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Are there sounds in English languages and accents where the tongue does not move symmetrically in the mouth, i.e. the right side of the tongue is not moving like the left side?

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+1 for a really unexpected question! – FumbleFingers May 24 '11 at 21:31

It's extremely rare for any language to have a sound where the target pronunciation of that sound involves an asymmetric tongue position. In fact, I'm unaware of an example (although I wouldn't like to say that absolutely none exists).

But in practice, it's very common (in languages in general, not just English) for tongue contact to be asymmetric. For example, in the pronunciation of laterals (such as English "l" sounds), which are canonically defined as having the air escape "at the sides", in practice there may be tongue contact at one side with air escaping at only one side. Similarly, in alveolar and palatal stops generally, there may be more tongue contact at one side than the other.

If you're interested more in this subject, then take a look at any study where palatograms have been taken: these give a "map" of tongue contact as sounds are produced. (Specifically, the modern type are termed electropalatograms, produced from an array of contact-detecting electrodes embedded in a false palate. An earlier primitive technique involved a false palate covered in chalk.)

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People would willingly put chalk plates in their mouth to study where their tongue hits? Wow, for science, I guess... You wouldn't see Mr. Comfort Zone over here doing that! :) – corsiKa May 6 '11 at 2:35
In days gone by, chalk was commonly swallowed as "cure" for heartburn, so it probably didn't seem any scarier than shoving electrodes in your mouth does today. – Neil Coffey May 6 '11 at 10:15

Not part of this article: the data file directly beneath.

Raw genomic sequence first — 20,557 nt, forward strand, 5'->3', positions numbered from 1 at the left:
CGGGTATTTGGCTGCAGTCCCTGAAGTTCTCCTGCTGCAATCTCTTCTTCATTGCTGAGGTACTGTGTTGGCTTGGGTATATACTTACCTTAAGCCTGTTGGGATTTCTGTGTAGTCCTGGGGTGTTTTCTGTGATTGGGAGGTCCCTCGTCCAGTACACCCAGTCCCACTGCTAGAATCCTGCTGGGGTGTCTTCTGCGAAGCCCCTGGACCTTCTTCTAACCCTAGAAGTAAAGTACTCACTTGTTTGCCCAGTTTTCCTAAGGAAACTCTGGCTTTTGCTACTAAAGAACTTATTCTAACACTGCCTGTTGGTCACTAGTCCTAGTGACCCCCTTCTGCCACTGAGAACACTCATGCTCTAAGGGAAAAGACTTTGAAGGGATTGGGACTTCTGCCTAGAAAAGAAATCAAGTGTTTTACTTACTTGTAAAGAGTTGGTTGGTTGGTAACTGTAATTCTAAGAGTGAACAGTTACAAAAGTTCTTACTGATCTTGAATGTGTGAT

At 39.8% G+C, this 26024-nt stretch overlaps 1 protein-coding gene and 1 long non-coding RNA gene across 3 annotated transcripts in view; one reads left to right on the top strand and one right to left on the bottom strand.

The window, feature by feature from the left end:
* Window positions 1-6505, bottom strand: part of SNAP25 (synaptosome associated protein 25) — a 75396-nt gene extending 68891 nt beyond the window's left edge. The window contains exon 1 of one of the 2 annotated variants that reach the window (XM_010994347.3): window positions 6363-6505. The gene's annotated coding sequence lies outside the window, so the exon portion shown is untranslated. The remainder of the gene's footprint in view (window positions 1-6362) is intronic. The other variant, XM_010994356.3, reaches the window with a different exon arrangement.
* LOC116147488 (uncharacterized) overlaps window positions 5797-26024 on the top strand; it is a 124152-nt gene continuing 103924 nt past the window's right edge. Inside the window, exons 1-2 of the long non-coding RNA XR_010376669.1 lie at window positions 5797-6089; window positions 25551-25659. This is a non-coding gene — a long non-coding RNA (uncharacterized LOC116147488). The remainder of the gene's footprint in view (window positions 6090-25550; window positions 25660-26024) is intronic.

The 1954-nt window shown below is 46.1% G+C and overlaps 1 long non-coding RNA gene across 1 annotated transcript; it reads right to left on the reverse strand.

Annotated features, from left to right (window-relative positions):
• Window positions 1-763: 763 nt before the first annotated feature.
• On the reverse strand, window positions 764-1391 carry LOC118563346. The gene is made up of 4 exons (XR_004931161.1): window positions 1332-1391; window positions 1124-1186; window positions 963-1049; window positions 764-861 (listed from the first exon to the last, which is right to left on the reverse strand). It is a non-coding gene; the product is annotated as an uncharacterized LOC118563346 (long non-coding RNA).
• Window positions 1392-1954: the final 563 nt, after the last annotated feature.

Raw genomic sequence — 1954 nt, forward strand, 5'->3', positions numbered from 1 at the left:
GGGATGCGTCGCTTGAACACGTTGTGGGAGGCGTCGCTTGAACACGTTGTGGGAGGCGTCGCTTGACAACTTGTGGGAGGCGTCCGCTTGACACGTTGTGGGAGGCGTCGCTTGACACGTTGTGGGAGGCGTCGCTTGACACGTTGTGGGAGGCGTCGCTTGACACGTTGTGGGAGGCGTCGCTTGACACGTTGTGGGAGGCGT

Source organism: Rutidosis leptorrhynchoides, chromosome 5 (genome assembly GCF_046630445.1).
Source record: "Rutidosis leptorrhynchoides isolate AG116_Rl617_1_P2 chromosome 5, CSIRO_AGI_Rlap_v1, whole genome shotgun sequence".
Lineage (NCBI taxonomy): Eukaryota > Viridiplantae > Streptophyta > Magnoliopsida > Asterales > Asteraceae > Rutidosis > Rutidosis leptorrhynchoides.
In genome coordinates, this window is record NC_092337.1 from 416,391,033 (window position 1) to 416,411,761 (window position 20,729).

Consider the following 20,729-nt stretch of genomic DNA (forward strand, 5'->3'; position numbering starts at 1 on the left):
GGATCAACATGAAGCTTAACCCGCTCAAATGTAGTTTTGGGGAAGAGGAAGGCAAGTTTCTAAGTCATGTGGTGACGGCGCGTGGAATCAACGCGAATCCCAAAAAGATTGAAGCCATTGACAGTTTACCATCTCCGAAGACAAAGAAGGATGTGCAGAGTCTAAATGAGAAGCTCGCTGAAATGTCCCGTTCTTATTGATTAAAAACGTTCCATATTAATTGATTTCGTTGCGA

Are you saying that lateral clicks, when carefully pronounced, release on both sides of the tongue simultaneously? I have no direct experience so I do not know to the contrary, but I am surprised. I had always believed that they were one-sided releases, and supposed that a given speaker would normally release on the same side, but that there was variation between speakers. – Colin Fine May 6 '11 at 14:59
It's not so much that the release is definitely on both sides simultaneously, but more that there's nothing inherent in the pronunciation of a click (or other stop/lateral) either way. As far as I'm aware, it's quite possible for a click to be released asymmetrically, or not, apparently with no possibility of this having any linguistic significance. And equally, the same appears to be true of other obstruents. – Neil Coffey May 6 '11 at 19:19
Right, so you're interpreting the question as "are there any sounds in which asymmetric movement is distinctive?", whereas I read it as "are there any sounds in which asymmetric movement regularly occurs?" ? – Colin Fine May 25 '11 at 11:31

The only one I can think of is the lateral click, which occurs in some South African languages.

It is known to English speakers as a sound used to gee up horses, but is not part of the English language.

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I'm not sure lateral clicks are an exception, though: like other laterals, the target isn't for closure to be on one side, although in practice it may well be. – Neil Coffey May 5 '11 at 11:56
@Neil Coffey: I'm intrigued. So far as I know, all English speakers can and do make this sound (and recognise its very specific application). But I really can't begin to imagine how you'd not do it on one side only. South American mileage may differ, obviously. – FumbleFingers May 24 '11 at 21:29
In the palatograms and linguagrams I've seen (admittedly not many!) from clicks as used in actual languages as opposed to non-linguistic purposes like geeing horses, there's often a similar-ish pettern of contact on both sides, but still asymmetric-- as with various other laterals. It's actually quite a complex issue, though-- there isn't really a single type of "lateral click" (they can be produced with different places of articulation), and as I say, the extralinguistic clicks produced by tutters and horse-geers may not be the same as clicks in "real" linguistic use. – Neil Coffey May 28 '11 at 3:35

Considering the English Phonetic system, and if you mean watching the tongue from the front, the answer is no.

The lateral (L) is called like this because the air flows through the sides. It can happen that you, while speaking, put the tongue in some weird positions but that is your realisation, due to the situation, position, etc.

It's possible that in other languages there are realisations where the tongue is not symmetrical, but I'm not aware of any in English.

Try looking at the IPA for the English phonemes and try to "say" them. Your tongue will change position but, basically, it will always remain symmetrical (not mathematically symmetrical, of course, but you know what I mean).

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I've seen the RP phonemes, and they're all symmetrical. I was thinking about accents and dialects, in which I suppose there are a lot other sounds. – user4727 May 5 '11 at 13:16

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